Empirical Evidence on Switching Costs
Given this clarification, evidence from large volumes of consumer survey data (e.g., OFCOM 2010; Xavier and Ypsilanti 2008) suggests that while switching costs and perceived switching costs have some impact, they may not be the main reason for the disinclination to switch. Across the full range of telecommunications services, the large majority of consumers who switch state that the process was relatively easy--only a small minority experience difficulty. Although some consumers (when prompted) cite hassle and not having the time as reasons for not switching, suggesting perceived switching costs may possibly play a larger part, more common reasons given surround loyalty to present suppliers and worries or uncertainty about alternative suppliers. (1) These reasons instead indicate worries about ending up with an inferior product, or perhaps a conservative preference for the existing provider. Indeed, the majority of consumers of fixed-line, mobile and internet services do not even consider switching provider over a twelve-month period.
One interesting test of the importance of switching costs is the impact of mobile number portability (MNP). Being forced to change numbers appears intuitively to be a significant cost. In an international analysis of cross-sectional time series, Lyons (2006) finds statistically significant increases in churn following the introduction of MNP, provided the switching process is sufficiently short. Yet the effect of MNP on switching has nevertheless turned out to be much smaller than anticipated (Xavier and Ypsilanti 2008). In the British market, perhaps the most regularly surveyed, switching has declined in recent years despite MNP (Xavier 2011).
Overall, it is likely that switching costs deter switching, but responses to consumer surveys and the continuing low level of activity despite falling switching costs suggest other factors. Combining the unique characteristics of the telecommunications market with established behavioral economic results, the remainder of this section considers the role of three specific types of phenomena.
Willingness to Exchange and the Status Quo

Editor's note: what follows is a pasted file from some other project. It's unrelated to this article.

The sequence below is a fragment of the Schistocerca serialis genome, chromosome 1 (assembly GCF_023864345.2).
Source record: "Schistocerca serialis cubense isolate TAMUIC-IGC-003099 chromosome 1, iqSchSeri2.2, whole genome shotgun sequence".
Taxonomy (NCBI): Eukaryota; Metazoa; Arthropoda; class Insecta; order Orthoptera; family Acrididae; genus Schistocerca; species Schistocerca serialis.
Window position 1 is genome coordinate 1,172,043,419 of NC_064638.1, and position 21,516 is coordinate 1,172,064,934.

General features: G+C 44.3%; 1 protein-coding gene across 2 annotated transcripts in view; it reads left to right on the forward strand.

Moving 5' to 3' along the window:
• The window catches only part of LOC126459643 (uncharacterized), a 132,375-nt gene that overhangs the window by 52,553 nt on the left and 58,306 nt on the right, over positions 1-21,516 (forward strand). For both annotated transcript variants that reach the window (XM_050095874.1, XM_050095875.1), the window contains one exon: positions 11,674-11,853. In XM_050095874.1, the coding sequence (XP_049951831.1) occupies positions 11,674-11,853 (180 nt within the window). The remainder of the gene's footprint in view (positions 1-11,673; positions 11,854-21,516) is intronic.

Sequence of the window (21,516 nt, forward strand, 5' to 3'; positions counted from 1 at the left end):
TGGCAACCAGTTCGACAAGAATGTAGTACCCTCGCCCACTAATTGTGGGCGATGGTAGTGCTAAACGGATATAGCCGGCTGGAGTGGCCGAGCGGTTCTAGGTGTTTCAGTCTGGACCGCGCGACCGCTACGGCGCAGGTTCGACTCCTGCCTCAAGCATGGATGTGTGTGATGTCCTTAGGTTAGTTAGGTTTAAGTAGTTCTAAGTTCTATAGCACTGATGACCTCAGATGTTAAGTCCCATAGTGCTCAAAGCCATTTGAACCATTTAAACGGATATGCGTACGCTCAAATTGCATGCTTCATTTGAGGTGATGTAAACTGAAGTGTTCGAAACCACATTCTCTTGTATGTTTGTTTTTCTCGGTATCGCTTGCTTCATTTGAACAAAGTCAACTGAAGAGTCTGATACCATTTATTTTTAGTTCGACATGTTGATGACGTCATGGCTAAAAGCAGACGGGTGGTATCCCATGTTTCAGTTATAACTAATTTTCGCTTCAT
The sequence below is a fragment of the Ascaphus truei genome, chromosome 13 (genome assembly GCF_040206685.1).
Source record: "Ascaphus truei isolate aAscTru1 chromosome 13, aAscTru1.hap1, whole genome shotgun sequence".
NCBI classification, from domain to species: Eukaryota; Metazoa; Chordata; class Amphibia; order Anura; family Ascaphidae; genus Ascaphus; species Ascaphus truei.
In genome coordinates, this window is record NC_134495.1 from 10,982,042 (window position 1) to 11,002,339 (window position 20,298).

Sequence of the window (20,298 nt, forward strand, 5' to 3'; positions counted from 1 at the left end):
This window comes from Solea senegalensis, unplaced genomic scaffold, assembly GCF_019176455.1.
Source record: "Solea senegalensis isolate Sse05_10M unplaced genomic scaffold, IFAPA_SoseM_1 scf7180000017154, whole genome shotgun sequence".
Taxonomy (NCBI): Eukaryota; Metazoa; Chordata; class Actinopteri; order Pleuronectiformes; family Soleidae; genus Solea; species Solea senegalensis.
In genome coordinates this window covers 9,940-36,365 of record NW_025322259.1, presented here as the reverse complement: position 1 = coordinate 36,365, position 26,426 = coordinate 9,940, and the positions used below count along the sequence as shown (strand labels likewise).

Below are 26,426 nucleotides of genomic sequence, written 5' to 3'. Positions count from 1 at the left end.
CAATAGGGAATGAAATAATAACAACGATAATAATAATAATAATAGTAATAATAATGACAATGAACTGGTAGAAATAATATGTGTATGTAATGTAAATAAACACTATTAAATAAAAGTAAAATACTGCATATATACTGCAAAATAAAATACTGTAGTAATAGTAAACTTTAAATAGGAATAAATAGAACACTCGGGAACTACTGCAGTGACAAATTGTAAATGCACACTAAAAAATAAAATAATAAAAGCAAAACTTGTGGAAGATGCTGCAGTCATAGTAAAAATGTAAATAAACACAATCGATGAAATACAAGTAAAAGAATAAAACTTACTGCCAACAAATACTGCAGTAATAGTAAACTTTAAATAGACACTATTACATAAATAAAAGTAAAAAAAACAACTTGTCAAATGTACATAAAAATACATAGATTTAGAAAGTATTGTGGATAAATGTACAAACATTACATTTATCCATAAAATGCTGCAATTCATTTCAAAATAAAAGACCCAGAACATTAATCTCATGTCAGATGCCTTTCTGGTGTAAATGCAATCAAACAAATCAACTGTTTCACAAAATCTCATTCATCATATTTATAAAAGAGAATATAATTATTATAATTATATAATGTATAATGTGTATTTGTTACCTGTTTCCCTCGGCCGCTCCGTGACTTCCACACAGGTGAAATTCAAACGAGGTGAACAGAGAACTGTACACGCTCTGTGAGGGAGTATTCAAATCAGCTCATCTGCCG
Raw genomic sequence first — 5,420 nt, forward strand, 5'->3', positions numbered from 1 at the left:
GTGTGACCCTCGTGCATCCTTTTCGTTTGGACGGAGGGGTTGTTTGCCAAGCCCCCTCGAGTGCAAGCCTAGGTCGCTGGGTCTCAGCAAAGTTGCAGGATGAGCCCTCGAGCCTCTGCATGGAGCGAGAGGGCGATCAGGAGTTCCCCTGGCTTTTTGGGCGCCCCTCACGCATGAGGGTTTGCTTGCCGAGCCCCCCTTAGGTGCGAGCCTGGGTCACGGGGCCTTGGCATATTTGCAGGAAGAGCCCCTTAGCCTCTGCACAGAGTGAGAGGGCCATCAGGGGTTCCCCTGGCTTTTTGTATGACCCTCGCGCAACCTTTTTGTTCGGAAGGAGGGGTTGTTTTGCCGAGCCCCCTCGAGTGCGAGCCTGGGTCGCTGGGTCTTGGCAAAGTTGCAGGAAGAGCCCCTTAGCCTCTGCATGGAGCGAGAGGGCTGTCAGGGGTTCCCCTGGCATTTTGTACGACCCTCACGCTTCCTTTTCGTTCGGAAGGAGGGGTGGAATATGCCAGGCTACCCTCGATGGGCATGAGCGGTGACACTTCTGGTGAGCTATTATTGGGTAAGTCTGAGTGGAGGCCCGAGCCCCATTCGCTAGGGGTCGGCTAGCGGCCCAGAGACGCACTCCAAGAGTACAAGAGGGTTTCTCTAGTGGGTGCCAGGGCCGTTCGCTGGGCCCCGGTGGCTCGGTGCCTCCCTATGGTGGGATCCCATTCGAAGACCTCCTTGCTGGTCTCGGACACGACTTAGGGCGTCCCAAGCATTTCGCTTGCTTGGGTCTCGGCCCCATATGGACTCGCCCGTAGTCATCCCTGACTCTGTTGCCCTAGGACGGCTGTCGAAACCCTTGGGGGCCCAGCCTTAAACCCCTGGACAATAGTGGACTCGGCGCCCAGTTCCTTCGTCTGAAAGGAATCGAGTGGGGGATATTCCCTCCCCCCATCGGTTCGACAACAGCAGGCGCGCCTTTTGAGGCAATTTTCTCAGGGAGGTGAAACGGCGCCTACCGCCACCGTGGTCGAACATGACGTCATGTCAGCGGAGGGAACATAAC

The responses to consumer surveys described contain strong echoes of the "endowment effect," which can be demonstrated in simple experiments on willingness to exchange ordinary consumer goods. Typically, we state a much higher minimum price to sell a good we own than the maximum we will pay to buy the same good (Kahneman, Knetsch, and Thaler 1990). Also, we are disinclined to trade a good we own for one we do not, but which we would prefer if offered a simple binary choice where neither good was owned (Knetsch 1989). Whatever psychological mechanism underlies this apparent unwillingness to make beneficial exchanges may also be behind consumers' unwillingness to switch suppliers. The decisions are analogous: many consumers require the prospect of large gains before they will switch and many stick with providers they might not choose were they to enter the market afresh. Moreover, one established empirical regularity is that the endowment effect strengthens with uncertainty over private value (Horowitz and McConnell 2002; Sayman and Oncular 2005), i.e., the harder people find it to value goods, the greater their unwillingness to trade. To the extent that the psychology behind the endowment effect affects switching, therefore, lower switching is implied in markets where consumers are more uncertain about the relative value of offerings. As argued above, the private value of telecommunications offerings is likely to be subject to substantial uncertainty.